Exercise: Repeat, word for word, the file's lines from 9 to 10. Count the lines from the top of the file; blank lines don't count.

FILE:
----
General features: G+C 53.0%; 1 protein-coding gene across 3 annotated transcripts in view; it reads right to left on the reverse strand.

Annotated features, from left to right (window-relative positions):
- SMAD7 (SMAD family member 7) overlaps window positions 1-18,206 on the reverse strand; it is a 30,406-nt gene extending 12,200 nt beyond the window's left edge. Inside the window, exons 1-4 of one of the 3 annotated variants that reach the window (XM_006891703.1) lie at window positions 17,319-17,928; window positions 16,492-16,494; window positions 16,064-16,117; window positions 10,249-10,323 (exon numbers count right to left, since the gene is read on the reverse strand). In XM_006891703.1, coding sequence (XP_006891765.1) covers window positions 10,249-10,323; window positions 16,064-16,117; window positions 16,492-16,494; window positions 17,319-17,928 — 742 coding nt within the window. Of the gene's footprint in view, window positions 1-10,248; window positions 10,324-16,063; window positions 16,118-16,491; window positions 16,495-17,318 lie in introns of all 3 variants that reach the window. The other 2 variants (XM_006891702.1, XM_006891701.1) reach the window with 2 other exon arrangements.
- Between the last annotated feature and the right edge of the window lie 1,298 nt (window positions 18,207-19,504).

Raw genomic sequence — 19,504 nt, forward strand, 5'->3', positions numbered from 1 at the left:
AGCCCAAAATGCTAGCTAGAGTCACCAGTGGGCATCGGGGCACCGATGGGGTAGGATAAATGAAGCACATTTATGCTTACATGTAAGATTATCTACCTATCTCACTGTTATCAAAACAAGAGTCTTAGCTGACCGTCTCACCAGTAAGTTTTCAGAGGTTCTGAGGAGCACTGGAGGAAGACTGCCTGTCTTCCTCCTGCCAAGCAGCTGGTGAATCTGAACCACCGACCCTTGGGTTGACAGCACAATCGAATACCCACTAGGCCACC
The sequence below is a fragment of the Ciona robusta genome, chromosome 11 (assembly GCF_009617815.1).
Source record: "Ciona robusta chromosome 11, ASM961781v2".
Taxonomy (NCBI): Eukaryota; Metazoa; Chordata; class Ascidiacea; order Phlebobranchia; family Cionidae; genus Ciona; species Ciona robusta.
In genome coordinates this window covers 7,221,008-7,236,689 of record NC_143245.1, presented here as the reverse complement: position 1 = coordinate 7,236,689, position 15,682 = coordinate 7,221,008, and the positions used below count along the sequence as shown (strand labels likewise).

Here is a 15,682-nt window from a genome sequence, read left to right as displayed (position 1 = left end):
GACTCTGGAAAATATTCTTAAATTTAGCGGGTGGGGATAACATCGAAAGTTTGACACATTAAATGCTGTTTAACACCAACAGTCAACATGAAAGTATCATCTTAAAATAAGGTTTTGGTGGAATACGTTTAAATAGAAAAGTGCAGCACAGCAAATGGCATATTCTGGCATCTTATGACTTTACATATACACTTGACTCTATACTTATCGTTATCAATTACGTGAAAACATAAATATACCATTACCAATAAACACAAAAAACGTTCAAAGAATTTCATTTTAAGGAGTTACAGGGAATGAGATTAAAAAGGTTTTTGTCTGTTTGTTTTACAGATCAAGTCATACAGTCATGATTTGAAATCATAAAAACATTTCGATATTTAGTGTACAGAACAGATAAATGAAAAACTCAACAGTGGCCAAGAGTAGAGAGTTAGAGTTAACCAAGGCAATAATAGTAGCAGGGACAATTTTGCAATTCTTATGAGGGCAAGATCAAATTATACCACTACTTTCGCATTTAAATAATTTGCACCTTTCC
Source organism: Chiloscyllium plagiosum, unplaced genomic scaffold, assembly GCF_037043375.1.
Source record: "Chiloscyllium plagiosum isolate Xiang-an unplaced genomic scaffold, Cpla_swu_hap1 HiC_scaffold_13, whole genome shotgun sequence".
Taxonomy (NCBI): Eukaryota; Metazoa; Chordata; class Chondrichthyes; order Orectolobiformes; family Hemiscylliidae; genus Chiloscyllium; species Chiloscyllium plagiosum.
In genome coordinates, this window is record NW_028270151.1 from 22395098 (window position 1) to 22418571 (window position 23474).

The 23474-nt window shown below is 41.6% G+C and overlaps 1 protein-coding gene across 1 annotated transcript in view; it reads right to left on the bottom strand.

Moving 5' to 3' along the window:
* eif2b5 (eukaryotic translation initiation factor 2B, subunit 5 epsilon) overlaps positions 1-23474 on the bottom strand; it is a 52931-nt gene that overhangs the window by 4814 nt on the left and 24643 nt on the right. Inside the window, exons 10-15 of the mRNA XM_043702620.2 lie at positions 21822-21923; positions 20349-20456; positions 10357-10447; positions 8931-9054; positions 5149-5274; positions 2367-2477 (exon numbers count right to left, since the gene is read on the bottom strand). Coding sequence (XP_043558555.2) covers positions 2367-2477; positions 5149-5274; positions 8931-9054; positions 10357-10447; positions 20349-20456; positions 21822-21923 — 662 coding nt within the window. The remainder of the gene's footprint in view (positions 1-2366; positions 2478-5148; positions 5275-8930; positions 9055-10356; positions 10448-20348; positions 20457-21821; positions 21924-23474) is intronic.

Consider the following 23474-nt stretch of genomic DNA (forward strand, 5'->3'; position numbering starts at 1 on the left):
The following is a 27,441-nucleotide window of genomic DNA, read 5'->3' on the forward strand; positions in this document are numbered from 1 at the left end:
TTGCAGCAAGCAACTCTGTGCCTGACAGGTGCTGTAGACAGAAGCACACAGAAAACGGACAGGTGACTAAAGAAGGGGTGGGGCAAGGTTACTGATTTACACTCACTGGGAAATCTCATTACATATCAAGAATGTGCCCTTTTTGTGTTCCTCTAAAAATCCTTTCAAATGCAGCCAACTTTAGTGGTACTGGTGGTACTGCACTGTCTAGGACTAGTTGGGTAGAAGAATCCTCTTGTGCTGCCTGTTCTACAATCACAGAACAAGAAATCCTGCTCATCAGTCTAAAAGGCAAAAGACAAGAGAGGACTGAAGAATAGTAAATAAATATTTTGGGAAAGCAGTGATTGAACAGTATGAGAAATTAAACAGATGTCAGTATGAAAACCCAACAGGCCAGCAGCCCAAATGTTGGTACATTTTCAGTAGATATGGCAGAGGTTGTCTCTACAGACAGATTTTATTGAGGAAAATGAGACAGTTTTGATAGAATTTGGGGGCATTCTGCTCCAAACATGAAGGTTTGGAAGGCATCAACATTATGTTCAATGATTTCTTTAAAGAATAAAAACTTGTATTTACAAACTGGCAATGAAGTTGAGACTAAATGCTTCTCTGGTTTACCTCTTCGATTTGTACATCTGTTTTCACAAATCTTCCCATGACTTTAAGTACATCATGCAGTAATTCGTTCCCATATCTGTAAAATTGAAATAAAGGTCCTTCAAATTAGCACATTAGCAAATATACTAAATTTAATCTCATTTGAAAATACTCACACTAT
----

Taxonomy (NCBI): Eukaryota; Metazoa; Chordata; class Ascidiacea; order Phlebobranchia; family Cionidae; genus Ciona; species Ciona robusta.
In genome coordinates this window covers 7,221,008-7,236,689 of record NC_143245.1, presented here as the reverse complement: position 1 = coordinate 7,236,689, position 15,682 = coordinate 7,221,008, and the positions used below count along the sequence as shown (strand labels likewise).